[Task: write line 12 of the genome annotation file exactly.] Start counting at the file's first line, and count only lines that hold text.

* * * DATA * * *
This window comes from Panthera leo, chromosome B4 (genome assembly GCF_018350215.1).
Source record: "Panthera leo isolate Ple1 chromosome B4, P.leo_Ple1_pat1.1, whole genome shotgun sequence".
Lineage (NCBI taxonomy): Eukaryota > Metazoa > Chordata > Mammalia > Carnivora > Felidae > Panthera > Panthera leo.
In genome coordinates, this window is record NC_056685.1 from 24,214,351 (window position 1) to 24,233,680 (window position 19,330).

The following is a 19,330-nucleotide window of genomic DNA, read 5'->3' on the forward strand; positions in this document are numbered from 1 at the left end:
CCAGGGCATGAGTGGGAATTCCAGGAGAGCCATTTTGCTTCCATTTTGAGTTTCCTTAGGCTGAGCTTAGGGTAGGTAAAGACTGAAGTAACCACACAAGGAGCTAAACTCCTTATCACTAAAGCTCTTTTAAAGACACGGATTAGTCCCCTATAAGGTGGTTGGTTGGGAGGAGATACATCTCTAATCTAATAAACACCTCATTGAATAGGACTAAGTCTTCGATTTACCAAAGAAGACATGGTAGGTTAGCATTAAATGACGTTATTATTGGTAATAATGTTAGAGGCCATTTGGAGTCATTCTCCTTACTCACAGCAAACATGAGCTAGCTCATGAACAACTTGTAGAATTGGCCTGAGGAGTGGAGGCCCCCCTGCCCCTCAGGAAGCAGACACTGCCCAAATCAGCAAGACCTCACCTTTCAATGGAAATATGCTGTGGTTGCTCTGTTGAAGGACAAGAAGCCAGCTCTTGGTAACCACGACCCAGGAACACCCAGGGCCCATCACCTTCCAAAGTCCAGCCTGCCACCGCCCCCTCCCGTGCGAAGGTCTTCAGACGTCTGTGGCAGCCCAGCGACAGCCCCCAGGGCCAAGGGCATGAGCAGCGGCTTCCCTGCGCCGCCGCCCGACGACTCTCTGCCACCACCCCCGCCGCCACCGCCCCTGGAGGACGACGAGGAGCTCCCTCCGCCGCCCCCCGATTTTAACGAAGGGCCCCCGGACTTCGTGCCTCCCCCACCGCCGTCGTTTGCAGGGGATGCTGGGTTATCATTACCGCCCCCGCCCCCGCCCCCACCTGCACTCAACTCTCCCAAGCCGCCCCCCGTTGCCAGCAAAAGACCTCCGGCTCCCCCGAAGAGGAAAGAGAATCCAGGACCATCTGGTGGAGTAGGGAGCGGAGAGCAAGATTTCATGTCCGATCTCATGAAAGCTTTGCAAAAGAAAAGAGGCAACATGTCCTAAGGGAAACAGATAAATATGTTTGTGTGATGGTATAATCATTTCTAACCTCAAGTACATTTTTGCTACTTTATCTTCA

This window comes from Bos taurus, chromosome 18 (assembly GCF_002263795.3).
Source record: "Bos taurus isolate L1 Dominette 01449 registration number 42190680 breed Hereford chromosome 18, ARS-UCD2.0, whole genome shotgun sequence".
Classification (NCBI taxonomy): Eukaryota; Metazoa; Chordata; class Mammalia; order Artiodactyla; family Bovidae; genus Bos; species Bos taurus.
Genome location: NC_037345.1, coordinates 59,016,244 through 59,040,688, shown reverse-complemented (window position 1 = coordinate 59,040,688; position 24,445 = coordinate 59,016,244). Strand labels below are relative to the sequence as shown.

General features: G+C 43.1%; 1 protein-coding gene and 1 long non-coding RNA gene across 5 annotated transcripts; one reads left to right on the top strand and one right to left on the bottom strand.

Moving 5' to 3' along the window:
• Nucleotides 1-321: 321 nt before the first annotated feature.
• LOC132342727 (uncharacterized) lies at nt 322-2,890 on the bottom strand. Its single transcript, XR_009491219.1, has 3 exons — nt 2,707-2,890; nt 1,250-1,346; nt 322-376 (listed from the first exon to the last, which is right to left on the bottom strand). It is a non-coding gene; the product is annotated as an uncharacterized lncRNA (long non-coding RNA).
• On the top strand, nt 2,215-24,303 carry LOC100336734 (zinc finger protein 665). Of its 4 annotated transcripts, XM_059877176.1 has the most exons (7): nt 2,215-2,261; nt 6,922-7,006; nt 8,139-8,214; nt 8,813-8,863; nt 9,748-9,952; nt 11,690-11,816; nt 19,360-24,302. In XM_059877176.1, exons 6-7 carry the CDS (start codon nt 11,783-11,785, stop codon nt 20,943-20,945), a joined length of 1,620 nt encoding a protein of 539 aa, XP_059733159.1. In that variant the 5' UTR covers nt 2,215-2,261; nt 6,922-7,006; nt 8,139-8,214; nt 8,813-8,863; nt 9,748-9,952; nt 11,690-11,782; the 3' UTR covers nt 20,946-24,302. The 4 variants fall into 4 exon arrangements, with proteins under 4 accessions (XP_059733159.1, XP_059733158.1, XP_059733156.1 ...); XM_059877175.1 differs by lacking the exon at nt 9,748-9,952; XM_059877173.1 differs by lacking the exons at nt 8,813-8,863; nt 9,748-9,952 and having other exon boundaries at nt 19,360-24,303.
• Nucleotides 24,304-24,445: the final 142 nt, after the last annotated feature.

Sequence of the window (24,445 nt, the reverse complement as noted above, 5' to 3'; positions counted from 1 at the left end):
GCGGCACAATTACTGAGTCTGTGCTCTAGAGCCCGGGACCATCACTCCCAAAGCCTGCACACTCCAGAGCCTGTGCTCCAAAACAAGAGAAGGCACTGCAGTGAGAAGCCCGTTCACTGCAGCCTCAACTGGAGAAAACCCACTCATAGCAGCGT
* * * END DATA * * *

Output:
Moving 5' to 3' along the window: